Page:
According to the National Comprehensive Cancer Network (NCCN), the practice of genetic testing for is rapidly evolving secondary to the introduction and use of multigene panels. These panels or tests may identify 40-50 percent more individuals with Hereditary cancer gene mutations than older testing.
$49 Adult Cancer Genetic Risk Assessment
- Initial consult with Nurse Practitioner
- Initial assessment
- In-depth personal history
- In-depth family history with pedigree
- Appropriate physician referral for testing and evaluation
Based on National Comprehensive Cancer Network (NCCN) guidelines, you should consider genetic testing if you or a first or second-degree blood relative* have any of the following:
- First degree* relative diagnosed with breast cancer before age 45
- One first or second** degree relative diagnosed with ovarian cancer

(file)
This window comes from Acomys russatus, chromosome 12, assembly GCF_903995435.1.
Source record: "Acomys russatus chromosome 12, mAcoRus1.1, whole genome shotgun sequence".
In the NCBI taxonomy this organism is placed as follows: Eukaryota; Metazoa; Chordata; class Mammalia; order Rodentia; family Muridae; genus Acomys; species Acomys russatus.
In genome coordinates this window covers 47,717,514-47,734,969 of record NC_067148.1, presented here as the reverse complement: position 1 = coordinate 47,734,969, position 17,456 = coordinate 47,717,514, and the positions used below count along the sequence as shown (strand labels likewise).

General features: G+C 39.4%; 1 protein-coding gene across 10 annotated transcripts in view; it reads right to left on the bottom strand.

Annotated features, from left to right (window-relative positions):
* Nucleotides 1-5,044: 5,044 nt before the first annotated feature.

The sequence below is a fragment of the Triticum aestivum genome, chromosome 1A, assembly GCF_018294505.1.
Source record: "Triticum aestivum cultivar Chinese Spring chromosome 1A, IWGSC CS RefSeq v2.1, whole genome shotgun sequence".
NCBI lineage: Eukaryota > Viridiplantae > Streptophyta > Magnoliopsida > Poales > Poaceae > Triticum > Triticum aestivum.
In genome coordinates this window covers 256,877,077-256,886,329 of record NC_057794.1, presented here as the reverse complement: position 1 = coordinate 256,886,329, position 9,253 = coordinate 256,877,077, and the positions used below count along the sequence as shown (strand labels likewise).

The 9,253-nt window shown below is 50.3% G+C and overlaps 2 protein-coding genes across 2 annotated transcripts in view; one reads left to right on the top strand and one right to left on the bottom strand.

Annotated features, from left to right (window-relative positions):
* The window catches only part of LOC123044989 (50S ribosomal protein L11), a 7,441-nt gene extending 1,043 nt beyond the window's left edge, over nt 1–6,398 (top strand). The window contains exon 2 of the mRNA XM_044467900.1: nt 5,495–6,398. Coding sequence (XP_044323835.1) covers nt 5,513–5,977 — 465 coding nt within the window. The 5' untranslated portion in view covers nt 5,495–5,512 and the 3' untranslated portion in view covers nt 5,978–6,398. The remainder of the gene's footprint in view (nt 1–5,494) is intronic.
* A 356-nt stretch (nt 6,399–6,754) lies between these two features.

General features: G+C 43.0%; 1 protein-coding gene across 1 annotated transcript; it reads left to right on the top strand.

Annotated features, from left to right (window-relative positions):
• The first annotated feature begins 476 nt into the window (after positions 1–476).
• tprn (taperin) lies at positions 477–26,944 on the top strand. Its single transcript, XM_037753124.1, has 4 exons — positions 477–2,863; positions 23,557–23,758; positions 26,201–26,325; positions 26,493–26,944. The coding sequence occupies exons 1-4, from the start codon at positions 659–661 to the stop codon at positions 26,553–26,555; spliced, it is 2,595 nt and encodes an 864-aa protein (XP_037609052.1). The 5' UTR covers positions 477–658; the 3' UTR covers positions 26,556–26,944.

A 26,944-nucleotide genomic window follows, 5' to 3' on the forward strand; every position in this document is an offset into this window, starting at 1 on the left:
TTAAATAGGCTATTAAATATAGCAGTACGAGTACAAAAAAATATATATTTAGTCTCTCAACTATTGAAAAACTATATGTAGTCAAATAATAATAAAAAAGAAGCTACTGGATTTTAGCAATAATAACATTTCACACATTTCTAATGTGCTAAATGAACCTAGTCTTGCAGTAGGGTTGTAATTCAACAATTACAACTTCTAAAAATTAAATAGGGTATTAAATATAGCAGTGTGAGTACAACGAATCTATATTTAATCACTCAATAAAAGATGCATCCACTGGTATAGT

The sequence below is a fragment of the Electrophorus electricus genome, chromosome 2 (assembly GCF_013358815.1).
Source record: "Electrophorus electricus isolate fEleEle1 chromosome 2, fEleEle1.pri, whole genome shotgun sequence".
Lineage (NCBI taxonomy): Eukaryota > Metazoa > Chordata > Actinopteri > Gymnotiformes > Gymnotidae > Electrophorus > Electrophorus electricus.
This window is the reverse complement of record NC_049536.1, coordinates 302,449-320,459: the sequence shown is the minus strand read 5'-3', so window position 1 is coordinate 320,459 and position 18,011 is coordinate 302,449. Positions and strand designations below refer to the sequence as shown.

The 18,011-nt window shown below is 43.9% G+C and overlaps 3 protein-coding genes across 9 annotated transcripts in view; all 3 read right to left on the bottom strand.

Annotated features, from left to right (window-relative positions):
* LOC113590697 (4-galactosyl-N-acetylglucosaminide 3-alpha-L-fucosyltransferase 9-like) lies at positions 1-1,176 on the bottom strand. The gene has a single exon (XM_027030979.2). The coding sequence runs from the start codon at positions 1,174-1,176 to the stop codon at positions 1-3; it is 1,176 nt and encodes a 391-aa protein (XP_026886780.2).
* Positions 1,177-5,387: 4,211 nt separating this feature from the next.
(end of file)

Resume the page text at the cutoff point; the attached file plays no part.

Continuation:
- Two breast cancer diagnoses on the same side of a family especially if one relative was diagnosed at an age less than 50
- Members of your family with rare cancers, cancers diagnosed at a young age or multiple cases of cancer in one family
- Three breast cancer diagnoses on the same side of one family (the age of diagnosis does not matter)
- Men in your family with prostate cancer or metastatic prostate cancer
- One first or second degree relative with triple negative breast cancer at or before age 60
- A family member with pancreatic cancer
- Three relatives on the same side of one family with any combination of breast, ovarian, pancreatic or prostate cancer
- Three relatives with melanoma
- Any family member with a known BRCA or other gene mutation
- Anyone found to have a BRCA 1/2 Mutation in tumor tissue known as a somatic mutation
- Are Jewish or have Jewish ancestry
* A first-degree relative is a person’s parent, sibling or child. A second-degree relative is defined as someone’s grandparent, aunt or uncle.
Early Detection is the Key to Saving Lives and Living Longer.
Call 601-200-8000 to schedule an appointment.